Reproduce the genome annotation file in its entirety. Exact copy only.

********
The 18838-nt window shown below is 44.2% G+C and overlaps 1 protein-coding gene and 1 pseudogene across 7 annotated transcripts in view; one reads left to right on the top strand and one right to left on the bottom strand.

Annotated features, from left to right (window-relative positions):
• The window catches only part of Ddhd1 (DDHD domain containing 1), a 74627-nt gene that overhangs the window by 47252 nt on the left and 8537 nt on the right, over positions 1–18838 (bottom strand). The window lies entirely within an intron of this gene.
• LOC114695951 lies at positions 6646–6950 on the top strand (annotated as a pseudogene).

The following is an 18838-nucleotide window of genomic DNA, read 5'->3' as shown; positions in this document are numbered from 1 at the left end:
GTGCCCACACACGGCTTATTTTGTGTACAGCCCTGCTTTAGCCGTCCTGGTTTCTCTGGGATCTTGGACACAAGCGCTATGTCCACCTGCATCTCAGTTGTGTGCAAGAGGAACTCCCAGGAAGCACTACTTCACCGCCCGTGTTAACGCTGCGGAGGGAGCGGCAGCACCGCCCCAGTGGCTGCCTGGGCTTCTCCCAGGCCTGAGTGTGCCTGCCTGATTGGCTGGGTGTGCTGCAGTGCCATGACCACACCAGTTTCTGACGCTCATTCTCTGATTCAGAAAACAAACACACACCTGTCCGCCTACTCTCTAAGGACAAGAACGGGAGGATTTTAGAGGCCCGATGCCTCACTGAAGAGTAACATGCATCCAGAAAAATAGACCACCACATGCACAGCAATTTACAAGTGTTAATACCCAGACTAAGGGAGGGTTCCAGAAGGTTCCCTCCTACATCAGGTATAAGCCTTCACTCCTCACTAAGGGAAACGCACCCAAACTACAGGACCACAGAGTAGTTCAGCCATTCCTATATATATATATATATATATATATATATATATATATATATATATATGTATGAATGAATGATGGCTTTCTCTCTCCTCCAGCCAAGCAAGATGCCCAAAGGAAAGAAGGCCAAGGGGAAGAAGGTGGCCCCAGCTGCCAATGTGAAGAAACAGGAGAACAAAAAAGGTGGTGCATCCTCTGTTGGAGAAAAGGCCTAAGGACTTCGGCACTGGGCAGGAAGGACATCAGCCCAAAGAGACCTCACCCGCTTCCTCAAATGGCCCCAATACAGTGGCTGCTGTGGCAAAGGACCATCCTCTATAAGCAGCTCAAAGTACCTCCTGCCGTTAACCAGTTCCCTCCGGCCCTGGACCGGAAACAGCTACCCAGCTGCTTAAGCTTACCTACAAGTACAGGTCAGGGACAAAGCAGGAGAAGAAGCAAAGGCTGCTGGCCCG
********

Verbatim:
The 18838-nt window shown below is 44.2% G+C and overlaps 1 protein-coding gene and 1 pseudogene across 7 annotated transcripts in view; one reads left to right on the top strand and one right to left on the bottom strand.

Annotated features, from left to right (window-relative positions):
• The window catches only part of Ddhd1 (DDHD domain containing 1), a 74627-nt gene that overhangs the window by 47252 nt on the left and 8537 nt on the right, over positions 1–18838 (bottom strand). The window lies entirely within an intron of this gene.
• LOC114695951 lies at positions 6646–6950 on the top strand (annotated as a pseudogene).

The following is an 18838-nucleotide window of genomic DNA, read 5'->3' as shown; positions in this document are numbered from 1 at the left end:
GTGCCCACACACGGCTTATTTTGTGTACAGCCCTGCTTTAGCCGTCCTGGTTTCTCTGGGATCTTGGACACAAGCGCTATGTCCACCTGCATCTCAGTTGTGTGCAAGAGGAACTCCCAGGAAGCACTACTTCACCGCCCGTGTTAACGCTGCGGAGGGAGCGGCAGCACCGCCCCAGTGGCTGCCTGGGCTTCTCCCAGGCCTGAGTGTGCCTGCCTGATTGGCTGGGTGTGCTGCAGTGCCATGACCACACCAGTTTCTGACGCTCATTCTCTGATTCAGAAAACAAACACACACCTGTCCGCCTACTCTCTAAGGACAAGAACGGGAGGATTTTAGAGGCCCGATGCCTCACTGAAGAGTAACATGCATCCAGAAAAATAGACCACCACATGCACAGCAATTTACAAGTGTTAATACCCAGACTAAGGGAGGGTTCCAGAAGGTTCCCTCCTACATCAGGTATAAGCCTTCACTCCTCACTAAGGGAAACGCACCCAAACTACAGGACCACAGAGTAGTTCAGCCATTCCTATATATATATATATATATATATATATATATATATATATATATATATGTATGAATGAATGATGGCTTTCTCTCTCCTCCAGCCAAGCAAGATGCCCAAAGGAAAGAAGGCCAAGGGGAAGAAGGTGGCCCCAGCTGCCAATGTGAAGAAACAGGAGAACAAAAAAGGTGGTGCATCCTCTGTTGGAGAAAAGGCCTAAGGACTTCGGCACTGGGCAGGAAGGACATCAGCCCAAAGAGACCTCACCCGCTTCCTCAAATGGCCCCAATACAGTGGCTGCTGTGGCAAAGGACCATCCTCTATAAGCAGCTCAAAGTACCTCCTGCCGTTAACCAGTTCCCTCCGGCCCTGGACCGGAAACAGCTACCCAGCTGCTTAAGCTTACCTACAAGTACAGGTCAGGGACAAAGCAGGAGAAGAAGCAAAGGCTGCTGGCCCG